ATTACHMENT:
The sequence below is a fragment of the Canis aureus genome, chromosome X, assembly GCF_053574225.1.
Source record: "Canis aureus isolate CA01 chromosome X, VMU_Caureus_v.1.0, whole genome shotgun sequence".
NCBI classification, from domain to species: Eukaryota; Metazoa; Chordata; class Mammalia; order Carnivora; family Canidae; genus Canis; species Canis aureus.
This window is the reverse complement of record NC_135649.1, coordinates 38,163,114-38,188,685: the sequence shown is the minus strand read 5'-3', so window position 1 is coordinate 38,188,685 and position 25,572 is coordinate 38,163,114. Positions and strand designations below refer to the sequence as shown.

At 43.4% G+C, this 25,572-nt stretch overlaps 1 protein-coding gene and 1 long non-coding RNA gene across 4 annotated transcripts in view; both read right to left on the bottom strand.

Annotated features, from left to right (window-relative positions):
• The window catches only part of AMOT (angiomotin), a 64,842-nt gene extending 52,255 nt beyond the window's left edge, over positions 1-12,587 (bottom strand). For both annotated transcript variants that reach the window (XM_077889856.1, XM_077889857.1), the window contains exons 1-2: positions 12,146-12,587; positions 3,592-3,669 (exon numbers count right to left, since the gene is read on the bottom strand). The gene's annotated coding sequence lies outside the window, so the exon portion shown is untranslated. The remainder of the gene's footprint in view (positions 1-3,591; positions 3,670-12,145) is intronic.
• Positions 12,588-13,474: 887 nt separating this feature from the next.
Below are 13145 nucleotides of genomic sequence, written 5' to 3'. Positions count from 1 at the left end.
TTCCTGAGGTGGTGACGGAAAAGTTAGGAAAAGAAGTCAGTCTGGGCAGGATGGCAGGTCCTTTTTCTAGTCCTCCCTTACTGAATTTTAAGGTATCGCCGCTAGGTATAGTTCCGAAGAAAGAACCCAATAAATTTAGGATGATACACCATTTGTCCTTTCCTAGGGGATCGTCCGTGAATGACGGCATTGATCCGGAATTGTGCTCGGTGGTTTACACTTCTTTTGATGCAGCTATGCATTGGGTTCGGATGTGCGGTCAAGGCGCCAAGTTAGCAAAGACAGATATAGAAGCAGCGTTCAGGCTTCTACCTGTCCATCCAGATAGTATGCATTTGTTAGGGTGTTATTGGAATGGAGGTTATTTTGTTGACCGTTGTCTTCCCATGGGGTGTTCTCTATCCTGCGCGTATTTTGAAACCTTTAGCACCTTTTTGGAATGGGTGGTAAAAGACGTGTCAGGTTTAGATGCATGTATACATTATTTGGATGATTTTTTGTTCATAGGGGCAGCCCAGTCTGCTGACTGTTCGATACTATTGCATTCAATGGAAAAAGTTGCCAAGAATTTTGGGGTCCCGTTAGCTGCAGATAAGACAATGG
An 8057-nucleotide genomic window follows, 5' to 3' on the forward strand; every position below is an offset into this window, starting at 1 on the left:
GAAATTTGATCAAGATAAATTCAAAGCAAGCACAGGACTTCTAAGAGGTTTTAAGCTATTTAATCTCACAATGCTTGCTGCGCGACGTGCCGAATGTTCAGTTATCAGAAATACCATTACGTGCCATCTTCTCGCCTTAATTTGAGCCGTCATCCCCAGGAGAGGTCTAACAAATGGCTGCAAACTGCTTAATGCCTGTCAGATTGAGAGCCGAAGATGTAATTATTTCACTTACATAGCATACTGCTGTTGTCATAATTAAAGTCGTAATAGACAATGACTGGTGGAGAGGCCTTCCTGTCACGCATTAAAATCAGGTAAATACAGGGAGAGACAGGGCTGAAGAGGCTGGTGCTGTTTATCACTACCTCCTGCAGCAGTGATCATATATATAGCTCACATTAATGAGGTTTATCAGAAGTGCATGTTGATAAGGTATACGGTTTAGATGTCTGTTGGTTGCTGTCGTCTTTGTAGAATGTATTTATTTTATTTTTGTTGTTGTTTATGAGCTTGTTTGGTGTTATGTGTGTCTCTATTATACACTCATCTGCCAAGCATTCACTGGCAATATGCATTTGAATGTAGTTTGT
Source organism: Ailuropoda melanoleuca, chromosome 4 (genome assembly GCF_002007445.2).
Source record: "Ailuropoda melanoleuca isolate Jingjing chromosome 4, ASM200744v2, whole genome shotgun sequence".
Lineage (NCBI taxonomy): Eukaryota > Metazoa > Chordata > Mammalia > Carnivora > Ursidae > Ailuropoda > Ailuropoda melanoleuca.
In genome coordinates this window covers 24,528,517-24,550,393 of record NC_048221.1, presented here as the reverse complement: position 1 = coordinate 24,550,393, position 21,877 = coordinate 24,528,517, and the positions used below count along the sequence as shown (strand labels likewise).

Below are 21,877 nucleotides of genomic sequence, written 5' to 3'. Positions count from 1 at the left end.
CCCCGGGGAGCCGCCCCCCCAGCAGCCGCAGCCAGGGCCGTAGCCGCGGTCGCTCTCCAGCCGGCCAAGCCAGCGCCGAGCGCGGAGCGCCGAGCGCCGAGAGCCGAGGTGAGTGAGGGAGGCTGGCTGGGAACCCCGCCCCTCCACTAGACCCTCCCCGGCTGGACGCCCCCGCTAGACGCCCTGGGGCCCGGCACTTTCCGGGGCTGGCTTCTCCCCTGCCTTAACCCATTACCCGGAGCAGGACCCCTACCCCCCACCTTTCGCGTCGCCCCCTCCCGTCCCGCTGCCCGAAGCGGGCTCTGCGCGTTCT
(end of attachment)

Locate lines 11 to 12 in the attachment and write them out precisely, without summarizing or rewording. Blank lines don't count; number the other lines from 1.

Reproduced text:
An 8057-nucleotide genomic window follows, 5' to 3' on the forward strand; every position below is an offset into this window, starting at 1 on the left:
GAAATTTGATCAAGATAAATTCAAAGCAAGCACAGGACTTCTAAGAGGTTTTAAGCTATTTAATCTCACAATGCTTGCTGCGCGACGTGCCGAATGTTCAGTTATCAGAAATACCATTACGTGCCATCTTCTCGCCTTAATTTGAGCCGTCATCCCCAGGAGAGGTCTAACAAATGGCTGCAAACTGCTTAATGCCTGTCAGATTGAGAGCCGAAGATGTAATTATTTCACTTACATAGCATACTGCTGTTGTCATAATTAAAGTCGTAATAGACAATGACTGGTGGAGAGGCCTTCCTGTCACGCATTAAAATCAGGTAAATACAGGGAGAGACAGGGCTGAAGAGGCTGGTGCTGTTTATCACTACCTCCTGCAGCAGTGATCATATATATAGCTCACATTAATGAGGTTTATCAGAAGTGCATGTTGATAAGGTATACGGTTTAGATGTCTGTTGGTTGCTGTCGTCTTTGTAGAATGTATTTATTTTATTTTTGTTGTTGTTTATGAGCTTGTTTGGTGTTATGTGTGTCTCTATTATACACTCATCTGCCAAGCATTCACTGGCAATATGCATTTGAATGTAGTTTGT